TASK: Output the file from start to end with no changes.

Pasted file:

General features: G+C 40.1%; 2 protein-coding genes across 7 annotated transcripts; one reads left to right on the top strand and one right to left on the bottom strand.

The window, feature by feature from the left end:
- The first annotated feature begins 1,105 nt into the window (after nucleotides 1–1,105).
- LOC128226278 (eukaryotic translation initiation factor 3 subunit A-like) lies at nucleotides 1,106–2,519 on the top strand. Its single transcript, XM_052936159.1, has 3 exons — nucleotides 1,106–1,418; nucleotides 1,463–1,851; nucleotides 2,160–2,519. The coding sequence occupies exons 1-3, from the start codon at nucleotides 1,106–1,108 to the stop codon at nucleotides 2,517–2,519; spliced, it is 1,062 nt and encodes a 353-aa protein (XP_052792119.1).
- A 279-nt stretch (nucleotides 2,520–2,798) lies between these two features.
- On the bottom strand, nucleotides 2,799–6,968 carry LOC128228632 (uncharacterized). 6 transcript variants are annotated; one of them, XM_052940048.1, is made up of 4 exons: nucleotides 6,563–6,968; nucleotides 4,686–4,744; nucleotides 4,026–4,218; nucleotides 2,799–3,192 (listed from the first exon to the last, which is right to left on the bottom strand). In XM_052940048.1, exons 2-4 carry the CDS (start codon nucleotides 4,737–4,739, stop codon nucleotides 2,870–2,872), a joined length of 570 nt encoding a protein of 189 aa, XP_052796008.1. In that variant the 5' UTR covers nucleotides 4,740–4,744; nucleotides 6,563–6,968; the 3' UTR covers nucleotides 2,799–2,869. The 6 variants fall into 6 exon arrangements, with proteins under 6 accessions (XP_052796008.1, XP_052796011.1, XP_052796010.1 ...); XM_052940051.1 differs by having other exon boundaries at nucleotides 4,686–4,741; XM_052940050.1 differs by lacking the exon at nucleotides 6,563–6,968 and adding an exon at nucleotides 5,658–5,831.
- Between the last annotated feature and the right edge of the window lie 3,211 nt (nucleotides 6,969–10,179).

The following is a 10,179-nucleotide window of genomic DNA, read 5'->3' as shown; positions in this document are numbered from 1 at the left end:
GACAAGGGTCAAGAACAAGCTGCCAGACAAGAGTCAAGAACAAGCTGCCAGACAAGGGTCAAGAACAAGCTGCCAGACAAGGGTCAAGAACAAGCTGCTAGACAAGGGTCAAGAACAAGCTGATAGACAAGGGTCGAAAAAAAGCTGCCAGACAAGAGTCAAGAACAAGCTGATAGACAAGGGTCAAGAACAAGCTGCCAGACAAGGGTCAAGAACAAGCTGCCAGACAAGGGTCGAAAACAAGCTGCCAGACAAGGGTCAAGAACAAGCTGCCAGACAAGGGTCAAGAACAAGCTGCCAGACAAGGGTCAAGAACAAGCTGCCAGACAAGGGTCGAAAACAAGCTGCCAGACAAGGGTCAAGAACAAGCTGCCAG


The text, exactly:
General features: G+C 40.1%; 2 protein-coding genes across 7 annotated transcripts; one reads left to right on the top strand and one right to left on the bottom strand.

The window, feature by feature from the left end:
- The first annotated feature begins 1,105 nt into the window (after nucleotides 1–1,105).
- LOC128226278 (eukaryotic translation initiation factor 3 subunit A-like) lies at nucleotides 1,106–2,519 on the top strand. Its single transcript, XM_052936159.1, has 3 exons — nucleotides 1,106–1,418; nucleotides 1,463–1,851; nucleotides 2,160–2,519. The coding sequence occupies exons 1-3, from the start codon at nucleotides 1,106–1,108 to the stop codon at nucleotides 2,517–2,519; spliced, it is 1,062 nt and encodes a 353-aa protein (XP_052792119.1).
- A 279-nt stretch (nucleotides 2,520–2,798) lies between these two features.
- On the bottom strand, nucleotides 2,799–6,968 carry LOC128228632 (uncharacterized). 6 transcript variants are annotated; one of them, XM_052940048.1, is made up of 4 exons: nucleotides 6,563–6,968; nucleotides 4,686–4,744; nucleotides 4,026–4,218; nucleotides 2,799–3,192 (listed from the first exon to the last, which is right to left on the bottom strand). In XM_052940048.1, exons 2-4 carry the CDS (start codon nucleotides 4,737–4,739, stop codon nucleotides 2,870–2,872), a joined length of 570 nt encoding a protein of 189 aa, XP_052796008.1. In that variant the 5' UTR covers nucleotides 4,740–4,744; nucleotides 6,563–6,968; the 3' UTR covers nucleotides 2,799–2,869. The 6 variants fall into 6 exon arrangements, with proteins under 6 accessions (XP_052796008.1, XP_052796011.1, XP_052796010.1 ...); XM_052940051.1 differs by having other exon boundaries at nucleotides 4,686–4,741; XM_052940050.1 differs by lacking the exon at nucleotides 6,563–6,968 and adding an exon at nucleotides 5,658–5,831.
- Between the last annotated feature and the right edge of the window lie 3,211 nt (nucleotides 6,969–10,179).

The following is a 10,179-nucleotide window of genomic DNA, read 5'->3' as shown; positions in this document are numbered from 1 at the left end:
GACAAGGGTCAAGAACAAGCTGCCAGACAAGAGTCAAGAACAAGCTGCCAGACAAGGGTCAAGAACAAGCTGCCAGACAAGGGTCAAGAACAAGCTGCTAGACAAGGGTCAAGAACAAGCTGATAGACAAGGGTCGAAAAAAAGCTGCCAGACAAGAGTCAAGAACAAGCTGATAGACAAGGGTCAAGAACAAGCTGCCAGACAAGGGTCAAGAACAAGCTGCCAGACAAGGGTCGAAAACAAGCTGCCAGACAAGGGTCAAGAACAAGCTGCCAGACAAGGGTCAAGAACAAGCTGCCAGACAAGGGTCAAGAACAAGCTGCCAGACAAGGGTCGAAAACAAGCTGCCAGACAAGGGTCAAGAACAAGCTGCCAG